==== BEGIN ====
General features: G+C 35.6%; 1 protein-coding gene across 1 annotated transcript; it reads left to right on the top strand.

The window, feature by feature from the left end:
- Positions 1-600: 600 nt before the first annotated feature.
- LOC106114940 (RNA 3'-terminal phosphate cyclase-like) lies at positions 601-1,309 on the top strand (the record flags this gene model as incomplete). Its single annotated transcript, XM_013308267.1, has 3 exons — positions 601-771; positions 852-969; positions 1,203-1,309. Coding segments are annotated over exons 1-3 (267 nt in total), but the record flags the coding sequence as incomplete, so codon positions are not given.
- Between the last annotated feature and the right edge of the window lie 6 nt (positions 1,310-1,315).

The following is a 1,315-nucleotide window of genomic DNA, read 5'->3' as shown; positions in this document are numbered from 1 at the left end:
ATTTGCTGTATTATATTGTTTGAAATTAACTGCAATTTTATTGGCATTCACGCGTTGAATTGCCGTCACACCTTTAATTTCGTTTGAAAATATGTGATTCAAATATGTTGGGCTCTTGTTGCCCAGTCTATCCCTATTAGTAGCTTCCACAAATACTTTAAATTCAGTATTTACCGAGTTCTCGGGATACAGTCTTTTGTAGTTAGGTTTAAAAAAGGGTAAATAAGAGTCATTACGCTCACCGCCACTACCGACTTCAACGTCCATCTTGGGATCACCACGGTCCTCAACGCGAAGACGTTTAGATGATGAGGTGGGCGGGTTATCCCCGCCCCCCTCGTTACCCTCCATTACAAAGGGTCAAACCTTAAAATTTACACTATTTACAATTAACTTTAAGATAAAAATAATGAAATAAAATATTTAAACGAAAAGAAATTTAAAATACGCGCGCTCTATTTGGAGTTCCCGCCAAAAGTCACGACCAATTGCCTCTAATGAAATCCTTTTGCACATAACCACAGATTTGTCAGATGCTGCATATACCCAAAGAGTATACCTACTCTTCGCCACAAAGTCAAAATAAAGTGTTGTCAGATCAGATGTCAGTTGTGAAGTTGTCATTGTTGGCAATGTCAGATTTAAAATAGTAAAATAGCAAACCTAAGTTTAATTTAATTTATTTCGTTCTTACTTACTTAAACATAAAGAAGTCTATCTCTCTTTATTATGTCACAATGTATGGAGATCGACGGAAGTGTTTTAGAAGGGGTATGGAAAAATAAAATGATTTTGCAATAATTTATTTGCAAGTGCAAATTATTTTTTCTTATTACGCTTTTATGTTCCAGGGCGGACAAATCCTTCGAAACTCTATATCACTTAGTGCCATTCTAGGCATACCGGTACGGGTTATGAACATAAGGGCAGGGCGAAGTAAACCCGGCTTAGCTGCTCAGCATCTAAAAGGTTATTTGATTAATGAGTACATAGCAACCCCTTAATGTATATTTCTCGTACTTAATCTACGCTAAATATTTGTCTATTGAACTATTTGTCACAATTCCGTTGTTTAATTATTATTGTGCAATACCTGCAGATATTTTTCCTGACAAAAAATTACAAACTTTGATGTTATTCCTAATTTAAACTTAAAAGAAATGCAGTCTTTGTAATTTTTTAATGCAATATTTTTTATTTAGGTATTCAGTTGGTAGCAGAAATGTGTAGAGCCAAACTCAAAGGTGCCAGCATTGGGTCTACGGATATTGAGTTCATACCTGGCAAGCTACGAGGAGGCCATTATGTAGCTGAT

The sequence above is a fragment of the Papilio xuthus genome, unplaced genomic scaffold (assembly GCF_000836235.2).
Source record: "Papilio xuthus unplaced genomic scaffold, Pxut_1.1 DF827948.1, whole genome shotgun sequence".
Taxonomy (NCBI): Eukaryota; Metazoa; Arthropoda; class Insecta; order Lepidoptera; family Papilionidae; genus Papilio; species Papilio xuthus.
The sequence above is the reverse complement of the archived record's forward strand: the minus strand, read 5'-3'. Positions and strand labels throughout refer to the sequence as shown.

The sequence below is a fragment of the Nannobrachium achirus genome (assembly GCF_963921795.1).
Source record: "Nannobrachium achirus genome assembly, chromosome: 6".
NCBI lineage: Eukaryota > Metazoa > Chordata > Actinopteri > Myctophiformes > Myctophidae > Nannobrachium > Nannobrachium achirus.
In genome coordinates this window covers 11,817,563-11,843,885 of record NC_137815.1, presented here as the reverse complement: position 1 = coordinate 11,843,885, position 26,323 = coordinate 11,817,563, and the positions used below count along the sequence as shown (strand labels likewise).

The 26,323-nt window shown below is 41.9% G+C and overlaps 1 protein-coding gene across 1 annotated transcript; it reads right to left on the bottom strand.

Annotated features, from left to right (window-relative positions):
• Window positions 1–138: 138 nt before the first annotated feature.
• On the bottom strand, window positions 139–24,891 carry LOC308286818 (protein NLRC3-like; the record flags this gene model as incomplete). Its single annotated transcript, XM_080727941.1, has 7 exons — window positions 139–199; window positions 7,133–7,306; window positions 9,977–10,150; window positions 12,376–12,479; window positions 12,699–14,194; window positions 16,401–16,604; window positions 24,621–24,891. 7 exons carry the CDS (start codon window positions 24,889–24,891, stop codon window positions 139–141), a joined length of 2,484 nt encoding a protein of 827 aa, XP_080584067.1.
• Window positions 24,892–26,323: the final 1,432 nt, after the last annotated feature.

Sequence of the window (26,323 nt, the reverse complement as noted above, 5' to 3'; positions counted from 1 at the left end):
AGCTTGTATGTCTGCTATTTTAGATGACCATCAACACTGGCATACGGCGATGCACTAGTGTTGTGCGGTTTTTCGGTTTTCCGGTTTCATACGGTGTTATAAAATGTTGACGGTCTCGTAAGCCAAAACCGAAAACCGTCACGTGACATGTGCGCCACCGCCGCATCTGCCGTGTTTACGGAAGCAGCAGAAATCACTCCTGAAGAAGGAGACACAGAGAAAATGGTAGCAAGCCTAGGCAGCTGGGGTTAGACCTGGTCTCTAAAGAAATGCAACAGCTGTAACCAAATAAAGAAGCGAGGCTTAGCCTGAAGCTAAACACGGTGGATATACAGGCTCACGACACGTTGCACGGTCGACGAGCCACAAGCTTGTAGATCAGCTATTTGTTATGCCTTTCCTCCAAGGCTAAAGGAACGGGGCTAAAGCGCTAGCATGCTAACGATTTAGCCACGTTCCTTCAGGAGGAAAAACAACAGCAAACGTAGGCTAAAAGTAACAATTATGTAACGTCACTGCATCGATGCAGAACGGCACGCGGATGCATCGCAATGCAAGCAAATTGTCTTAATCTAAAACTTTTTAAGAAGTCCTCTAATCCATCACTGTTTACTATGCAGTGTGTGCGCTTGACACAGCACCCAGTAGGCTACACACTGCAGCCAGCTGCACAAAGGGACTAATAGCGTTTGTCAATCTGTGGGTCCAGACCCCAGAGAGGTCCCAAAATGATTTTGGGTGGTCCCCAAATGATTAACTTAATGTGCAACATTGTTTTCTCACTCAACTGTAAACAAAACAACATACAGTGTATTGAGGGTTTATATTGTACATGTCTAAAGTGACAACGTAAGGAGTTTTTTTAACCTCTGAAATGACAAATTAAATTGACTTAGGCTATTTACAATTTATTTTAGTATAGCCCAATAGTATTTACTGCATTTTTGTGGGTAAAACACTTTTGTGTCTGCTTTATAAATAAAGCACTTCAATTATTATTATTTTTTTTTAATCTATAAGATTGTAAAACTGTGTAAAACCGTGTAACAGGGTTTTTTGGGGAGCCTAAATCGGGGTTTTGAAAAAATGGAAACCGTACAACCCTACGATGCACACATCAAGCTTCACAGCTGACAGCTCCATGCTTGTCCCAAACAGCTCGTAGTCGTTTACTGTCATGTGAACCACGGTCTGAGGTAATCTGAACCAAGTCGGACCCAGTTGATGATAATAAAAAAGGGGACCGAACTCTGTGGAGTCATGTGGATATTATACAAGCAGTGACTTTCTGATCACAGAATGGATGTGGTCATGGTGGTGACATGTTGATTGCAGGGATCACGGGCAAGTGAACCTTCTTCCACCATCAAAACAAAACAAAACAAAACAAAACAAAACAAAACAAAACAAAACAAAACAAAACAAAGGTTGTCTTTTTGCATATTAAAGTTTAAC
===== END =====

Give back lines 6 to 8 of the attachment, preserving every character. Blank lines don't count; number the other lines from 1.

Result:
The following is a 1,315-nucleotide window of genomic DNA, read 5'->3' as shown; positions in this document are numbered from 1 at the left end:
ATTTGCTGTATTATATTGTTTGAAATTAACTGCAATTTTATTGGCATTCACGCGTTGAATTGCCGTCACACCTTTAATTTCGTTTGAAAATATGTGATTCAAATATGTTGGGCTCTTGTTGCCCAGTCTATCCCTATTAGTAGCTTCCACAAATACTTTAAATTCAGTATTTACCGAGTTCTCGGGATACAGTCTTTTGTAGTTAGGTTTAAAAAAGGGTAAATAAGAGTCATTACGCTCACCGCCACTACCGACTTCAACGTCCATCTTGGGATCACCACGGTCCTCAACGCGAAGACGTTTAGATGATGAGGTGGGCGGGTTATCCCCGCCCCCCTCGTTACCCTCCATTACAAAGGGTCAAACCTTAAAATTTACACTATTTACAATTAACTTTAAGATAAAAATAATGAAATAAAATATTTAAACGAAAAGAAATTTAAAATACGCGCGCTCTATTTGGAGTTCCCGCCAAAAGTCACGACCAATTGCCTCTAATGAAATCCTTTTGCACATAACCACAGATTTGTCAGATGCTGCATATACCCAAAGAGTATACCTACTCTTCGCCACAAAGTCAAAATAAAGTGTTGTCAGATCAGATGTCAGTTGTGAAGTTGTCATTGTTGGCAATGTCAGATTTAAAATAGTAAAATAGCAAACCTAAGTTTAATTTAATTTATTTCGTTCTTACTTACTTAAACATAAAGAAGTCTATCTCTCTTTATTATGTCACAATGTATGGAGATCGACGGAAGTGTTTTAGAAGGGGTATGGAAAAATAAAATGATTTTGCAATAATTTATTTGCAAGTGCAAATTATTTTTTCTTATTACGCTTTTATGTTCCAGGGCGGACAAATCCTTCGAAACTCTATATCACTTAGTGCCATTCTAGGCATACCGGTACGGGTTATGAACATAAGGGCAGGGCGAAGTAAACCCGGCTTAGCTGCTCAGCATCTAAAAGGTTATTTGATTAATGAGTACATAGCAACCCCTTAATGTATATTTCTCGTACTTAATCTACGCTAAATATTTGTCTATTGAACTATTTGTCACAATTCCGTTGTTTAATTATTATTGTGCAATACCTGCAGATATTTTTCCTGACAAAAAATTACAAACTTTGATGTTATTCCTAATTTAAACTTAAAAGAAATGCAGTCTTTGTAATTTTTTAATGCAATATTTTTTATTTAGGTATTCAGTTGGTAGCAGAAATGTGTAGAGCCAAACTCAAAGGTGCCAGCATTGGGTCTACGGATATTGAGTTCATACCTGGCAAGCTACGAGGAGGCCATTATGTAGCTGAT

The sequence above is a fragment of the Papilio xuthus genome, unplaced genomic scaffold (assembly GCF_000836235.2).